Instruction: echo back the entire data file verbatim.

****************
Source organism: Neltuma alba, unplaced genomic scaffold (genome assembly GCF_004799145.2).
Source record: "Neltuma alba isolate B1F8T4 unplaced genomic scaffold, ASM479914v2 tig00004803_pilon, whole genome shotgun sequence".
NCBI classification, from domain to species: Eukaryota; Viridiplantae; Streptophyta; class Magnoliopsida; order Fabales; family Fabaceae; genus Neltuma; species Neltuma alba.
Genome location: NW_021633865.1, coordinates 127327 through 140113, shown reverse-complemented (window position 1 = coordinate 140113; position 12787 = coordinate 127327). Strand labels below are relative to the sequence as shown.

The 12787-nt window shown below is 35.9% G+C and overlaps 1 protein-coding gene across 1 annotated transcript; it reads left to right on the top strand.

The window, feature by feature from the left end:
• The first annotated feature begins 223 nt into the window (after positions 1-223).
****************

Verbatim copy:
Source organism: Neltuma alba, unplaced genomic scaffold (genome assembly GCF_004799145.2).
Source record: "Neltuma alba isolate B1F8T4 unplaced genomic scaffold, ASM479914v2 tig00004803_pilon, whole genome shotgun sequence".
NCBI classification, from domain to species: Eukaryota; Viridiplantae; Streptophyta; class Magnoliopsida; order Fabales; family Fabaceae; genus Neltuma; species Neltuma alba.
Genome location: NW_021633865.1, coordinates 127327 through 140113, shown reverse-complemented (window position 1 = coordinate 140113; position 12787 = coordinate 127327). Strand labels below are relative to the sequence as shown.

The 12787-nt window shown below is 35.9% G+C and overlaps 1 protein-coding gene across 1 annotated transcript; it reads left to right on the top strand.

The window, feature by feature from the left end:
• The first annotated feature begins 223 nt into the window (after positions 1-223).